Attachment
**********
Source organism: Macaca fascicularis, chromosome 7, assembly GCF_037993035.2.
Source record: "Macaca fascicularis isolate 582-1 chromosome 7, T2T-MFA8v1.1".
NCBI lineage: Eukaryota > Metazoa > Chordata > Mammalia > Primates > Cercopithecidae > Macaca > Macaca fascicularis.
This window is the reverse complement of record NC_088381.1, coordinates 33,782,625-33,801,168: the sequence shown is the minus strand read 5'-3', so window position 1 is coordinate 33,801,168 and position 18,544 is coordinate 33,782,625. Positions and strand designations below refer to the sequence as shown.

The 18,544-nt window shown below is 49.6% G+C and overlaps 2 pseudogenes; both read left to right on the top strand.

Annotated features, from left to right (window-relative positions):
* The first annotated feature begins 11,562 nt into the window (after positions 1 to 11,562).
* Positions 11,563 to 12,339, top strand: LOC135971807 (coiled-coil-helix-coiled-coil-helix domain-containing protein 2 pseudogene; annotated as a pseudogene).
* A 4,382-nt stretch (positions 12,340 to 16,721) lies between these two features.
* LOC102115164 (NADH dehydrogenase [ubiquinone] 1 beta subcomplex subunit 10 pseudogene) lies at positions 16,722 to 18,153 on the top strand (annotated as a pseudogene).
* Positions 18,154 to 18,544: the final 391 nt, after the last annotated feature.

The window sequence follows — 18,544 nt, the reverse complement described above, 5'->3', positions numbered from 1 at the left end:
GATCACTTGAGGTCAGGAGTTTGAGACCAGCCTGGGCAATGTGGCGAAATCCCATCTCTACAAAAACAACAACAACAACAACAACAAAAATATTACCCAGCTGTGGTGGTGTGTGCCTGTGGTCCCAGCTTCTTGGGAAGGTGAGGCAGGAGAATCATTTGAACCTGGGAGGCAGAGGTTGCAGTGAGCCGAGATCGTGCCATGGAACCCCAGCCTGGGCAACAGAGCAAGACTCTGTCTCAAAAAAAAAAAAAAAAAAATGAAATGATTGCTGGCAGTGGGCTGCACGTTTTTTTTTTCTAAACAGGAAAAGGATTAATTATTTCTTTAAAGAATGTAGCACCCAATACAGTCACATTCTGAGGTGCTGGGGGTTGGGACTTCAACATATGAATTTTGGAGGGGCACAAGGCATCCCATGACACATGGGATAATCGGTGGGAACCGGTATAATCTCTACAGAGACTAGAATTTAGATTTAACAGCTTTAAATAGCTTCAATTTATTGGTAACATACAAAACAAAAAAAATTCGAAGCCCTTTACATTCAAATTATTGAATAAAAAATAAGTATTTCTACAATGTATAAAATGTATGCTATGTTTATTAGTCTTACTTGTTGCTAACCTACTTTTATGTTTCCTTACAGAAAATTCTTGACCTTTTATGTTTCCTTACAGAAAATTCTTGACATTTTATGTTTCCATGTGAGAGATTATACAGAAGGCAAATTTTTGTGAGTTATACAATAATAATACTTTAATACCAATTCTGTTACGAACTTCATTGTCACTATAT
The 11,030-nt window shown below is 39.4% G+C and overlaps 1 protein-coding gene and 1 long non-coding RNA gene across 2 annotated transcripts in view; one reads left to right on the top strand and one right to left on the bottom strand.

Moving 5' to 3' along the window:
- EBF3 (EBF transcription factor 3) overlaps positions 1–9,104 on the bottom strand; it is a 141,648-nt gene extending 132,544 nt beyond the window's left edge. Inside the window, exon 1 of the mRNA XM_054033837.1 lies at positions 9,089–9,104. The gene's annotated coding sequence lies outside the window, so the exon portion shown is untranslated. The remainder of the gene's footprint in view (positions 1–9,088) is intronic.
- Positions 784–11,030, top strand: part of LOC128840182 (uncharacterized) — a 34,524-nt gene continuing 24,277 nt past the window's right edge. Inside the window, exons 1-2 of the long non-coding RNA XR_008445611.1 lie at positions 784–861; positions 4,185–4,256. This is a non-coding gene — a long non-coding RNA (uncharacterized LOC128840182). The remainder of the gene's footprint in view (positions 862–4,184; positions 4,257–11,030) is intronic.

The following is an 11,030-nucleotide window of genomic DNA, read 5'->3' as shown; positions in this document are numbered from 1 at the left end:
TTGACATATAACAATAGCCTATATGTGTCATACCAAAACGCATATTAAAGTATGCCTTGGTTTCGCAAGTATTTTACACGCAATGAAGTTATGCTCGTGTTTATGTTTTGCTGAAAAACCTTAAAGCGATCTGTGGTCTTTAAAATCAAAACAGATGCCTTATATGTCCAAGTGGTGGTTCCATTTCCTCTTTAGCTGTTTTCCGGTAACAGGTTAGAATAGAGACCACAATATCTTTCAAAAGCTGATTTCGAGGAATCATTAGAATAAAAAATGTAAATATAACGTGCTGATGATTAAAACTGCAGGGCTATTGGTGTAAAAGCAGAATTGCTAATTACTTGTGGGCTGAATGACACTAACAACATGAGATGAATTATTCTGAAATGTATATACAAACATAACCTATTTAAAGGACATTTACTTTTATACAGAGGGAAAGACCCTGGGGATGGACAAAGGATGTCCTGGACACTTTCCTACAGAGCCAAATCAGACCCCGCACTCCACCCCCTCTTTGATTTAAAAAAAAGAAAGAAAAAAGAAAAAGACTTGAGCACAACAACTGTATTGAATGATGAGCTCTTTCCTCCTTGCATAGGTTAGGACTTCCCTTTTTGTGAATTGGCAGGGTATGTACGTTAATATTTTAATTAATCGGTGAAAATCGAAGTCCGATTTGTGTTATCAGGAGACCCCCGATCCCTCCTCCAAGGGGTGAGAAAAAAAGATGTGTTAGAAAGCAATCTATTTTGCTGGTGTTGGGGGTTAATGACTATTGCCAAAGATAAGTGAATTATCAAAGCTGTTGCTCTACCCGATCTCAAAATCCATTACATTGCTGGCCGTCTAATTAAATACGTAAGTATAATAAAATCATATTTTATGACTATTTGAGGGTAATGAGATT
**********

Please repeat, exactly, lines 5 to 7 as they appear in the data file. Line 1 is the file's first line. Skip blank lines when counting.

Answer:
The 18,544-nt window shown below is 49.6% G+C and overlaps 2 pseudogenes; both read left to right on the top strand.

Annotated features, from left to right (window-relative positions):
* The first annotated feature begins 11,562 nt into the window (after positions 1 to 11,562).